The MLB lockout has left a bad taste in the mouths of every baseball fan. Fans of the New York Yankees, however, received a double dose. Leading up to the anticipated lockout, a free agent frenzy ensued among several clubs. As many appealing targets went off the board, the Yankees surprisingly stood pat. It’s possible that they didn’t plan on pursuing any of these players, and they wanted to survey the post-lockout landscape before making any moves. Even so, seeing them inactive as other teams improved drastically was frustrating for fans to see. Once the lockout ends, the Yankees will need to make a strong push in free agency. If they don’t make major additions, the landscape in the AL East and beyond looks treacherous.
Yankees Quiet in Free Agency Pre-Lockout
Right before the lockout began in early December, a number of players rumored to be in the Yankees’ crosshairs signed elsewhere. One of New York’s most glaring holes is at shortstop, and Corey Seager was seen as a possible target. A lefty bat with decent power for a shortstop, he would’ve been a fantastic fit for Yankee Stadium. Instead, he signed a 10-year deal with the Texas Rangers. Another potential shortstop option, Javier Baez, signed with the Detroit Tigers for six years. On the pitching front, Max Scherzer signed a three-year deal with the New York Mets, and the Yankees were never a significant part of the conversation.
The Yankees remaining idle during a busy signing period is certainly an unusual sight. In the days of George Steinbrenner, especially later in his tenure, offseason spending sprees became routine. If American League rivals made any major offseason moves, the Bronx faithful could rest assured that the Yankees would eventually counter. Luckily, this period of inactivity by the Yankees came early in the offseason. Many big names are off the board, but plenty of intriguing options remain. Once the lockout ends, the pressure will be on the Yankees to sign at least one high-profile free agent. Otherwise, the Tampa Bay Rays and Boston Red Sox appear poised to outpace the Yanks once again, and the Toronto Blue Jays are hot on their tail.
Potential Free Agency Additions for Yanks
Although it’s unusual for the Yankees to have done very little at this point in the offseason, it’s hard to believe that will remain the case. Assuming they eventually make their move, which positions will they address, and who might they eventually sign?
New York’s biggest need is at shortstop. Gleyber Torres was a major defensive liability last season, so much so that he had to shift back to second. Seager, a career shortstop, is no longer available. The same goes for Marcus Semien, who likely could have slotted in there if necessary. However, at least two noteworthy options remain. One is Trevor Story, who is quite possibly the best power-hitting shortstop in the game. The other is Carlos Correa, who is two years younger than Story, and his superior defense probably gives him more upside overall. However, he could be a controversial addition for Yankees fans. The bad blood still lingers from the Houston Astros cheating scandal, and Correa was near the center of it. If Correa signs with New York, how quickly the fanbase forgives and forgets will largely depend on his performance.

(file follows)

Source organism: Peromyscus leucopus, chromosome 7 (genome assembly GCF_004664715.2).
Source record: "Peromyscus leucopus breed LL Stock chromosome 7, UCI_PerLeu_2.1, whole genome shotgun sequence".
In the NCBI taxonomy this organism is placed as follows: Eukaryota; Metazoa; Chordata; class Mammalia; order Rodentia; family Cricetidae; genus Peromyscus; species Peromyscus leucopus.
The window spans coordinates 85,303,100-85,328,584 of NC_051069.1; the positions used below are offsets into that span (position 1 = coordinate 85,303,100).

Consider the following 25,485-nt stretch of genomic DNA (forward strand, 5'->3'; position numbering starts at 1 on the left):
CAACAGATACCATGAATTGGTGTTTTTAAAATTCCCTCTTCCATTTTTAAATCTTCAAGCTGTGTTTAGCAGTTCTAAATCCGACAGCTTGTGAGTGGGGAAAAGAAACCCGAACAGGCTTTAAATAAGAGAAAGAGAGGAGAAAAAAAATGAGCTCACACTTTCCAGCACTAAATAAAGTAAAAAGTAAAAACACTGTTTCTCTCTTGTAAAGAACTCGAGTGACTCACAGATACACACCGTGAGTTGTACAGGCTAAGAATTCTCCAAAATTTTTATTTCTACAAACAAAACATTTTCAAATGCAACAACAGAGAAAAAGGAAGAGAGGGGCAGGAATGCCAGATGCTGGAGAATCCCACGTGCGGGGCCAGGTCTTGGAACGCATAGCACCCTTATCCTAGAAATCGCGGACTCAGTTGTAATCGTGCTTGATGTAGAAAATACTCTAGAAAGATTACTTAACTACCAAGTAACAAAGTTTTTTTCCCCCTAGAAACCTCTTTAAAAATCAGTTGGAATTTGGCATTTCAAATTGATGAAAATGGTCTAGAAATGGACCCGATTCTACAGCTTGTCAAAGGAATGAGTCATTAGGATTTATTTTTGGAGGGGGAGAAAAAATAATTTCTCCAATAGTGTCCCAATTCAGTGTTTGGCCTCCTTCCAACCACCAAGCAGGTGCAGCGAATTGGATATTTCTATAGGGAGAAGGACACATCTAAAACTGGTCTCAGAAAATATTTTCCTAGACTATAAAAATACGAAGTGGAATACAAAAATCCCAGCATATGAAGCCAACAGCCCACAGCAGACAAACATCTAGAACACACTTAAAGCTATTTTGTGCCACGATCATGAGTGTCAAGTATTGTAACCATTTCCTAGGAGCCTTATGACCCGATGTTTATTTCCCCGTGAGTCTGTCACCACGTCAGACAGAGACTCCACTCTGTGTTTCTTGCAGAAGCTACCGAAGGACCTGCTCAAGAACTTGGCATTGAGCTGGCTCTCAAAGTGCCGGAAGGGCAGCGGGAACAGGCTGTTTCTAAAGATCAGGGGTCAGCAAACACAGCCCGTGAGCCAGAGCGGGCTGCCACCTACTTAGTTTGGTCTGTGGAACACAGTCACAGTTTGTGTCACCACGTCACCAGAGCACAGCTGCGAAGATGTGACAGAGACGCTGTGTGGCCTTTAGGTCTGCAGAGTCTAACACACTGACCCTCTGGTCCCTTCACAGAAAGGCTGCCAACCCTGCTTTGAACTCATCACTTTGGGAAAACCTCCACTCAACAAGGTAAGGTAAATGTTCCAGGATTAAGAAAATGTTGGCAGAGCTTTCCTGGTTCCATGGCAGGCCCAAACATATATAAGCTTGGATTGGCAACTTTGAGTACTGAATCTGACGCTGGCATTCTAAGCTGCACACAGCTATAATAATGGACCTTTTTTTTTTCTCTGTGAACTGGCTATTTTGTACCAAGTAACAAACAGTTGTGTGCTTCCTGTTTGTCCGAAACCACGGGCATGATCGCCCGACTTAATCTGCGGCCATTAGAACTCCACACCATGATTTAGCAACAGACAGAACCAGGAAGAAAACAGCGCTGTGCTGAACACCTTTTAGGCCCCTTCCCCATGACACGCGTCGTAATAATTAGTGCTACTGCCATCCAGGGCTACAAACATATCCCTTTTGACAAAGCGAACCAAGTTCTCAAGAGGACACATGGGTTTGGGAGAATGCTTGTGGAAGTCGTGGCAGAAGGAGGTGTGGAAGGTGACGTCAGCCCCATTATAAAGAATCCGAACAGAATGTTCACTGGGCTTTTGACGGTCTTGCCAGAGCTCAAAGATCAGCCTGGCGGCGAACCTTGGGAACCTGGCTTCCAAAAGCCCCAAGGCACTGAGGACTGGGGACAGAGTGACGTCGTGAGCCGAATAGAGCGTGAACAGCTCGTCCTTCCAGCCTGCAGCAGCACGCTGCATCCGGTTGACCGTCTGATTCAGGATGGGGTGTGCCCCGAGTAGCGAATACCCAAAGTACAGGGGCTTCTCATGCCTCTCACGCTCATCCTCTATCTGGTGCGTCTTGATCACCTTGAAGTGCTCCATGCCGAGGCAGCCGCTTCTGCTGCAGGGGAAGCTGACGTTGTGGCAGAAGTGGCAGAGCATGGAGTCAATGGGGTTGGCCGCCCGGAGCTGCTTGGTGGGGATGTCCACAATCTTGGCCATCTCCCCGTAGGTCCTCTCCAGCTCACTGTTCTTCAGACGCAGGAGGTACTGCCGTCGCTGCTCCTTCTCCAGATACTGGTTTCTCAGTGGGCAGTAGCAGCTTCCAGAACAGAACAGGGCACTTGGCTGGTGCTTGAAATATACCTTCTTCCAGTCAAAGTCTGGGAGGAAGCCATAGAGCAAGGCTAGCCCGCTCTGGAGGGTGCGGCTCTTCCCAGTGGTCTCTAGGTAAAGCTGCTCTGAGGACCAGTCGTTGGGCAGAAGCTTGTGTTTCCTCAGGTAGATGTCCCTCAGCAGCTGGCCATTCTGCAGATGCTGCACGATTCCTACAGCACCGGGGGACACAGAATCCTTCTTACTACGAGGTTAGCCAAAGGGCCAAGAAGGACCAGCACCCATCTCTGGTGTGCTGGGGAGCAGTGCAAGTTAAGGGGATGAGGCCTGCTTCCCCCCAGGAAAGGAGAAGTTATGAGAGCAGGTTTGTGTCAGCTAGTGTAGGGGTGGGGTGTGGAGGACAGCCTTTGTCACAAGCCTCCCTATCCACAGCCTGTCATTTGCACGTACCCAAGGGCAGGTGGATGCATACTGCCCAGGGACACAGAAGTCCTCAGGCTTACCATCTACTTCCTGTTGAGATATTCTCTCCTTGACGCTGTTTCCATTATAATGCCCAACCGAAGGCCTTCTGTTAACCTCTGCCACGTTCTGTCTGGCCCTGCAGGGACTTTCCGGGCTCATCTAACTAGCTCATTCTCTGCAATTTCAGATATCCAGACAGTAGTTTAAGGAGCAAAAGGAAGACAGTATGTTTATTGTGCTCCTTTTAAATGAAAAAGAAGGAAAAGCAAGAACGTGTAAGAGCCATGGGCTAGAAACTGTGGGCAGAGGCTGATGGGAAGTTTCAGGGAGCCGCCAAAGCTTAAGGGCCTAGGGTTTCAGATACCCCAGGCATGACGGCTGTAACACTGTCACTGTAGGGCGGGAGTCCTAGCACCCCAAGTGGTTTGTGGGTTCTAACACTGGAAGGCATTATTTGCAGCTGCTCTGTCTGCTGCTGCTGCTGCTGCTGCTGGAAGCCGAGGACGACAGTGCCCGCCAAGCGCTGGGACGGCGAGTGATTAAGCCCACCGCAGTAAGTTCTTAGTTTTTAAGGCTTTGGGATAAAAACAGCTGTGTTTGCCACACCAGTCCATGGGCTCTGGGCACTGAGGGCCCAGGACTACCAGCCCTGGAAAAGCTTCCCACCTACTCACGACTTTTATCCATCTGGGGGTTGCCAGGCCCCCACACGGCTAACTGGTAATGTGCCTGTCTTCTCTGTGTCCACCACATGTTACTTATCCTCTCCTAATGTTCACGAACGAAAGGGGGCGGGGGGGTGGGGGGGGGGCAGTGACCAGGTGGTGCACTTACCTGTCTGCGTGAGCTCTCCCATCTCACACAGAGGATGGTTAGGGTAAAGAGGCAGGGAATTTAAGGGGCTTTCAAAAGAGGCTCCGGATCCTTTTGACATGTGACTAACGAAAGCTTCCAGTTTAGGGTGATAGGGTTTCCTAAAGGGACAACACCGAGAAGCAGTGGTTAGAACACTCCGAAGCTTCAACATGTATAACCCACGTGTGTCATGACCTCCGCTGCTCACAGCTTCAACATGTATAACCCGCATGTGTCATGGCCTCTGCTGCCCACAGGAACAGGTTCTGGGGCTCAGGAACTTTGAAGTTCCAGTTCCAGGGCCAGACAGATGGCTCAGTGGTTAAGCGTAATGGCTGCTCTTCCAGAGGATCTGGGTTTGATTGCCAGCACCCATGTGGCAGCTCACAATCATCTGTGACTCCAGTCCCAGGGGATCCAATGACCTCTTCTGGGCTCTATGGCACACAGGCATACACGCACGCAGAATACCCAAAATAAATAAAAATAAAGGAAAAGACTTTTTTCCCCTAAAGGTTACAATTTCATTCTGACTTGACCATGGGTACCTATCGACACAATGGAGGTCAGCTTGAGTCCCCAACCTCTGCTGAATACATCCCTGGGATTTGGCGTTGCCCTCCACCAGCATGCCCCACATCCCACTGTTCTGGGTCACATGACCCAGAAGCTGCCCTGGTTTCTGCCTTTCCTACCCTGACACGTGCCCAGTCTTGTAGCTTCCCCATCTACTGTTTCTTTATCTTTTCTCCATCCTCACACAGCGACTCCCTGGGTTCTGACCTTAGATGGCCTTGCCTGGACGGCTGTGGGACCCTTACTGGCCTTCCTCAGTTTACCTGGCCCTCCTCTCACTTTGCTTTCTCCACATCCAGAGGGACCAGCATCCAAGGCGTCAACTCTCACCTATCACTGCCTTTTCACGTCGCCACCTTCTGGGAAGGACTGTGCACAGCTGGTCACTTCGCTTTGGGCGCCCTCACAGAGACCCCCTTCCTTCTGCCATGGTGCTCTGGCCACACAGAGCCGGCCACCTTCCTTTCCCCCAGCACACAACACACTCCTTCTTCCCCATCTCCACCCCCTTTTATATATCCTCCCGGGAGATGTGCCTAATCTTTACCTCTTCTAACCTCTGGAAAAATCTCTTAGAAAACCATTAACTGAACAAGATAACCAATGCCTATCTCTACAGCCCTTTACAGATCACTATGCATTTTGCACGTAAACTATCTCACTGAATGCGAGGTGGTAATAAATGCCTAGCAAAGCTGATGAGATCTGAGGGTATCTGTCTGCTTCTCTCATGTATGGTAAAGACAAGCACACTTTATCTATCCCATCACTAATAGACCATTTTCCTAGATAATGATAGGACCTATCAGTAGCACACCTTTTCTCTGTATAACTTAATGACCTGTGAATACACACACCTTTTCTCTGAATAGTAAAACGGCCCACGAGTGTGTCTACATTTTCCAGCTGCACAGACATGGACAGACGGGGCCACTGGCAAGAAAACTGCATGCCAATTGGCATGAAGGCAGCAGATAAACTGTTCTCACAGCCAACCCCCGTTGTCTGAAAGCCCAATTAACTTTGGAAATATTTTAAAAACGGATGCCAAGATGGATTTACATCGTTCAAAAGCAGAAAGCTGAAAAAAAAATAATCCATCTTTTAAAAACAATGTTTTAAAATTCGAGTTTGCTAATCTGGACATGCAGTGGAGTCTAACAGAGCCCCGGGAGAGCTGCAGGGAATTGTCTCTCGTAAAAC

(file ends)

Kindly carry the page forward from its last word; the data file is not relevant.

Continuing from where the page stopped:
Another open question for the Yankees is at first base. Will they go with Luke Voit next year, try to re-sign Anthony Rizzo, or go after the big fish in Freddie Freeman? Voit has exceeded every expectation in his Yankee tenure, but questions remain about his ability to stay on the field. Rizzo was serviceable after his deadline acquisition last season, with eight homers and a .768 OPS in 49 games. He appeared to be a two-month rental, but he remains an option as long as the Yankees are willing to sign him long-term. Freeman is the most tempting of these options. Fresh off a title, a former MVP, a Gold Glove and multiple Silver Sluggers on his shelf, what’s not to love? The only caveat is his potentially heavy price tag. If this detracts from the Yanks’ ability to address other key areas, he may not be worth it.
The Bombers could also stand to improve the back end of their bullpen. Aroldis Chapman became more of a question mark last season than ever before. The same goes for Chad Green. It wouldn’t be insane to replace Chapman (Kenley Jansen, perhaps?), but it seems unlikely. Middle relief help, maybe someone who can also close if Chapman falters, is more likely to arrive.
Hot stove speculation during MLB offseasons is always an inexact science. The Yankees could sign more than one of these players, or none at all. Either way, it is clear the Yankees have regressed since dominating the AL East in 2019. If that trend is to end, they cannot afford to sit back as other teams bolster their rosters. A conscious effort is needed to analyze both what has gone wrong the last two years and how to correct it. Once free agency restarts, the pressure will be on Brian Cashman to make sure the Yankees return to the championship conversation.